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Ask me about horses.

Discussion in 'Research' started by Telemecus, Jan 12, 2013.

  1. CupofJoe

    CupofJoe Myth Weaver

    I went to check out a riding school when I had the urge to learn to ride. In the English/hunting form the owner of the school explained that their beginner/training horses are used to people [usually children] getting on them in whatever manner worked... as long as the horse was okay [and they seemed to be very content and chilled horses].
    I got the impression that for the occasional/weekend rider getting on from one side or the other was more to do with the muscles in the leg being strong enough, the horses in the stables were pretty tolerant.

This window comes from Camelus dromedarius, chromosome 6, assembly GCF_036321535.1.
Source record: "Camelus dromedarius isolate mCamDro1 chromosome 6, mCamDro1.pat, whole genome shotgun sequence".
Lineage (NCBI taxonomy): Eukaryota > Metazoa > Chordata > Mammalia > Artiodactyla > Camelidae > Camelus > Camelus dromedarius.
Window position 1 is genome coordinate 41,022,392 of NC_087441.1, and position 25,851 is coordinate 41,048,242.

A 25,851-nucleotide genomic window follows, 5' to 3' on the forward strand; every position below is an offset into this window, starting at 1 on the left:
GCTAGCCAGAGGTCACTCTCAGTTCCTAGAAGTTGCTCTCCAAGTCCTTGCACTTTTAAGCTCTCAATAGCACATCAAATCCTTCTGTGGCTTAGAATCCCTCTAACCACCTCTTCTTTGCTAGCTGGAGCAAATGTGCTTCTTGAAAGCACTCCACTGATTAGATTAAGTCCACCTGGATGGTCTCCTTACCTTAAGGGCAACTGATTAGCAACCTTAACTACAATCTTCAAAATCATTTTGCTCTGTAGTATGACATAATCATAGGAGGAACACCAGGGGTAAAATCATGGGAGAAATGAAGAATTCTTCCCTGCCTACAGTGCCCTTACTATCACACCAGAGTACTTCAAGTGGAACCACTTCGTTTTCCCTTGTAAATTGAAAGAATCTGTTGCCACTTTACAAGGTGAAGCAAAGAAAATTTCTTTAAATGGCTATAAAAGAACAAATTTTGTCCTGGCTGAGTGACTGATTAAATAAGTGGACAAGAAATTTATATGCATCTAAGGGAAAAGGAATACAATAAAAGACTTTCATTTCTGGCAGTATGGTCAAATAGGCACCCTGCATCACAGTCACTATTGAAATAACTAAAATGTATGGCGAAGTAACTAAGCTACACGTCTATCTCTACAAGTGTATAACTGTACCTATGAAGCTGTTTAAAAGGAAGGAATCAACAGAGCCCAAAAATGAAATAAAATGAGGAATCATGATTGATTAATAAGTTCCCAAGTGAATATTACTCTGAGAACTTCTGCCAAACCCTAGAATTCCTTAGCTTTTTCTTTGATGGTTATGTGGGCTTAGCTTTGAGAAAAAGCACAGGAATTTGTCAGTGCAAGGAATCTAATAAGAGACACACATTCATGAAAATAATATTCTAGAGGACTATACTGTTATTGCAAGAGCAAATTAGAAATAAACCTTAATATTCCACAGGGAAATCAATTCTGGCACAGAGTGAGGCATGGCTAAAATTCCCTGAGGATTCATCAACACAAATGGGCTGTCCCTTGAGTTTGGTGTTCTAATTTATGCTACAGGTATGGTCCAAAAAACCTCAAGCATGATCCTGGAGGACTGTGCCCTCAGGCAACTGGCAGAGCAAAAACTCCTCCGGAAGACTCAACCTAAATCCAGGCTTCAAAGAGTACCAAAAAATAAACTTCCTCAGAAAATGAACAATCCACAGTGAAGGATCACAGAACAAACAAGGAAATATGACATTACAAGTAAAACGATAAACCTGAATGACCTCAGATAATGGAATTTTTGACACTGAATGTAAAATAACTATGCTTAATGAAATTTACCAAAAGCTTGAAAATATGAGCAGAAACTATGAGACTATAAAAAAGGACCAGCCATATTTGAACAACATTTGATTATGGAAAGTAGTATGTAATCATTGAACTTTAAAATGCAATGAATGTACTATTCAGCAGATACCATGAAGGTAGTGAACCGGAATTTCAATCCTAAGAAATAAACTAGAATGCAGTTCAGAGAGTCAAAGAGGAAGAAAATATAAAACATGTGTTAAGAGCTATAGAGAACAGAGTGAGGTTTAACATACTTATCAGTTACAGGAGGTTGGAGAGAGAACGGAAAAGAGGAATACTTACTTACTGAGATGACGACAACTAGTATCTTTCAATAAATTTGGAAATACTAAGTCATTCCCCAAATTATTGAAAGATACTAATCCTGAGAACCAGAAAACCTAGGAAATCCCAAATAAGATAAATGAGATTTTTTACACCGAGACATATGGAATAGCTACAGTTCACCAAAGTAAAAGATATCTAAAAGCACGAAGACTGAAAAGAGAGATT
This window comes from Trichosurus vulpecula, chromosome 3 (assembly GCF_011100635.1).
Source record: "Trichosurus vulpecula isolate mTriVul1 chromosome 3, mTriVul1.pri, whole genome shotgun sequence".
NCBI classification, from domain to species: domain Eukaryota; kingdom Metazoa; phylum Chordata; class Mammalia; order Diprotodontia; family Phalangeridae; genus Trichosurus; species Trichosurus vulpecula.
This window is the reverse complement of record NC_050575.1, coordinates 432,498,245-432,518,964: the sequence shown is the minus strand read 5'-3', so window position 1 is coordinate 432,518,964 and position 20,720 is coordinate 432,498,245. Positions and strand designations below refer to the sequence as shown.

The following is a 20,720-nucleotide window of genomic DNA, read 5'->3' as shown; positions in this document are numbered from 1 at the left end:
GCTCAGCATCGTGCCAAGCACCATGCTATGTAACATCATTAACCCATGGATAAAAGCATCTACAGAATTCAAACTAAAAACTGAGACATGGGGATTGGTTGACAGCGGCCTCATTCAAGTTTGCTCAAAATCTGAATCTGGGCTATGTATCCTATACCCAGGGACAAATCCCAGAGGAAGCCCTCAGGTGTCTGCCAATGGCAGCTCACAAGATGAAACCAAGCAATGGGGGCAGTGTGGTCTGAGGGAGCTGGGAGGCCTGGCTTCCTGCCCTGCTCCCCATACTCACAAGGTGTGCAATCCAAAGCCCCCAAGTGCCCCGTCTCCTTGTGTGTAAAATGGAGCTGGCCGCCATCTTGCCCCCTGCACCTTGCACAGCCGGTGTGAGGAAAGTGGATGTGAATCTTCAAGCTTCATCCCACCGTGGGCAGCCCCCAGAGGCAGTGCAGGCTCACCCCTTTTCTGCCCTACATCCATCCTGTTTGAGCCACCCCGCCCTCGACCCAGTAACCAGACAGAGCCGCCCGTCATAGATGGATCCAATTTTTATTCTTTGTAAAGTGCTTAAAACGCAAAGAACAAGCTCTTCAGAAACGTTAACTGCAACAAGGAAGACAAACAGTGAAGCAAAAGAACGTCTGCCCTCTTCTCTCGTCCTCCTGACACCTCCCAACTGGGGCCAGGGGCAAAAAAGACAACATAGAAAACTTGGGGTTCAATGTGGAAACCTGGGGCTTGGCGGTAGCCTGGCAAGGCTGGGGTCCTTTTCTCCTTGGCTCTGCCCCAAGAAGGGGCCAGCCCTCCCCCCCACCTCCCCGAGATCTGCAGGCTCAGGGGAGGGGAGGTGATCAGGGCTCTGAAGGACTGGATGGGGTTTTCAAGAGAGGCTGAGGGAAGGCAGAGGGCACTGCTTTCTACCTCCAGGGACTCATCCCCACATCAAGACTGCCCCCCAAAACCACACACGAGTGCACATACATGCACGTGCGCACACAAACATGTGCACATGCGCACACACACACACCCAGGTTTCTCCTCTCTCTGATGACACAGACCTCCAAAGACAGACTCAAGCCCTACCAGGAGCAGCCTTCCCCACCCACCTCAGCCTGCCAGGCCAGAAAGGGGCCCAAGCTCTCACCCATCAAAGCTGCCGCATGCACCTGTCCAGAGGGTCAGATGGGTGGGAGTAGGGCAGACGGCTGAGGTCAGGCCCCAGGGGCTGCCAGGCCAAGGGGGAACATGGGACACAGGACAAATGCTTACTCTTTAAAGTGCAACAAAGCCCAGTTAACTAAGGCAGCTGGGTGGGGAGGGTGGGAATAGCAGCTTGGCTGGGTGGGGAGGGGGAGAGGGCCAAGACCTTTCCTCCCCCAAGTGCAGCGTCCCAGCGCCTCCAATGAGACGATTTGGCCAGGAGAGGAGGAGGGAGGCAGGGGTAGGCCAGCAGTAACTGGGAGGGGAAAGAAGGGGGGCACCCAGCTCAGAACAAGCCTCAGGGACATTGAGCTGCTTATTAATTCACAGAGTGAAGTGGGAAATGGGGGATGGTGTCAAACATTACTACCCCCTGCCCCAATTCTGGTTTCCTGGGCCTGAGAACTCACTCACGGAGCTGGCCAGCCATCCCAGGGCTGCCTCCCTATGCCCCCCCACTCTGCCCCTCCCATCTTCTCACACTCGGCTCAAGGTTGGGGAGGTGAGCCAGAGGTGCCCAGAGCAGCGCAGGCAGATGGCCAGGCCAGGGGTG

The more advanced horses [where you learn to canter, gallop etc.] were more traditionally trained, to accept mounting from the left. I think a few would tolerate it from either side but not many.
    Tom and Laurence like this.
  2. Russ

    Russ Istar

    You have no idea how excited I am to have access to someone with knowledge about horses. Thanks much for this thread.

    I am writing some scenes where my characters are travelling in hills and mountains, which lead me to a couple of questions.

    Firstly, are their types or breeds of horses better for that kind of terrain. Secondly at what point does an upward, or downward slope, or a slope with debris become unwise to ride a horse on, or even make a horse walk up/down?

    Thanks in advance for your help.
  3. Tom

    Tom Istar